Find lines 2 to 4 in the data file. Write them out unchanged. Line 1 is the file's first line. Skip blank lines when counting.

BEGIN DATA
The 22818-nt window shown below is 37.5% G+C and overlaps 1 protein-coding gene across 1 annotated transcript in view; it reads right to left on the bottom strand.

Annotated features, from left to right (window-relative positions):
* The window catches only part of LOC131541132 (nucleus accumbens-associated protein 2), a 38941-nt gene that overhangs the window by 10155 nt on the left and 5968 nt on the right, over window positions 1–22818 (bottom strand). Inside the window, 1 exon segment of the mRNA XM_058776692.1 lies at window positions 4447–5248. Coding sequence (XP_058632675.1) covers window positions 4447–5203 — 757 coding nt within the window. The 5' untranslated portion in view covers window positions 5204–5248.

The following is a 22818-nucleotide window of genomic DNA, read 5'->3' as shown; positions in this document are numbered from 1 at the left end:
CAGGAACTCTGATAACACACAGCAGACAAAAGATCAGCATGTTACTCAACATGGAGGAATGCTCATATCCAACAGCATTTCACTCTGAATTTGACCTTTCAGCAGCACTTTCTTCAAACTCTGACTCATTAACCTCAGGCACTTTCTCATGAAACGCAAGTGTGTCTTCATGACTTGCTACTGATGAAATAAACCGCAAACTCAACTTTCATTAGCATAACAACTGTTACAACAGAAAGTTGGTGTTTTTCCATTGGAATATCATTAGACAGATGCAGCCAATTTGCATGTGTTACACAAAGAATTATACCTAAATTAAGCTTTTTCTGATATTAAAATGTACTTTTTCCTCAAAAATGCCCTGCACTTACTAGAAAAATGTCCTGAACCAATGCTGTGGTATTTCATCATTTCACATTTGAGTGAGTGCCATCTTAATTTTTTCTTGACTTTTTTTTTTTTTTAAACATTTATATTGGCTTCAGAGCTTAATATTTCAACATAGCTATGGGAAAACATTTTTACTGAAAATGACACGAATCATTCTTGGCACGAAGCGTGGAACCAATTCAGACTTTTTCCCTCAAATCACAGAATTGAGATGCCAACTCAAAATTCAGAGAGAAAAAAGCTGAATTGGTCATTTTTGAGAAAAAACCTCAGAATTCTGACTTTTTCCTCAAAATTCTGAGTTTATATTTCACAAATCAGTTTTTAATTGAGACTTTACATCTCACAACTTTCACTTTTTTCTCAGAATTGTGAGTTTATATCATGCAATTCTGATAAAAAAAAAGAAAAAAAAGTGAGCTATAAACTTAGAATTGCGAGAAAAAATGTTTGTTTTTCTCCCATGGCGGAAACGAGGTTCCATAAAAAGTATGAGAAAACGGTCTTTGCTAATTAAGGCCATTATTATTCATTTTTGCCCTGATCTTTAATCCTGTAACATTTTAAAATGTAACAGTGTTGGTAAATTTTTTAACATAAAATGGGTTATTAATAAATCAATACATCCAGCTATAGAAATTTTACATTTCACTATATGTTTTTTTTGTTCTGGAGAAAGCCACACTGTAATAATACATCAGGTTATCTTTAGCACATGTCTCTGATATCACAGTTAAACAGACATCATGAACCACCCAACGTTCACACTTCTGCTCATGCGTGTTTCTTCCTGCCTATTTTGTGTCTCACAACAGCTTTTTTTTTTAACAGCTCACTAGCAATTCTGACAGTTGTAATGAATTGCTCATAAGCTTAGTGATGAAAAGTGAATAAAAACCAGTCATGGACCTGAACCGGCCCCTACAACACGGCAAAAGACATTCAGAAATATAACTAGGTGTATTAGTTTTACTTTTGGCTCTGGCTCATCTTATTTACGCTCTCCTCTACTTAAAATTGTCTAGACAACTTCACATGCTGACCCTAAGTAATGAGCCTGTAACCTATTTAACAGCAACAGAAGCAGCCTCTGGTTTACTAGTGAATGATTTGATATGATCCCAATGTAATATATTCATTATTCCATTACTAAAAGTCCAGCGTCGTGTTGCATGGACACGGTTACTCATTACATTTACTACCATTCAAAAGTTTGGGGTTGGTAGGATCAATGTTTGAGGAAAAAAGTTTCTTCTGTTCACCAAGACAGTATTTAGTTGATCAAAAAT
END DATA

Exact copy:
Annotated features, from left to right (window-relative positions):
* The window catches only part of LOC131541132 (nucleus accumbens-associated protein 2), a 38941-nt gene that overhangs the window by 10155 nt on the left and 5968 nt on the right, over window positions 1–22818 (bottom strand). Inside the window, 1 exon segment of the mRNA XM_058776692.1 lies at window positions 4447–5248. Coding sequence (XP_058632675.1) covers window positions 4447–5203 — 757 coding nt within the window. The 5' untranslated portion in view covers window positions 5204–5248.

The following is a 22818-nucleotide window of genomic DNA, read 5'->3' as shown; positions in this document are numbered from 1 at the left end: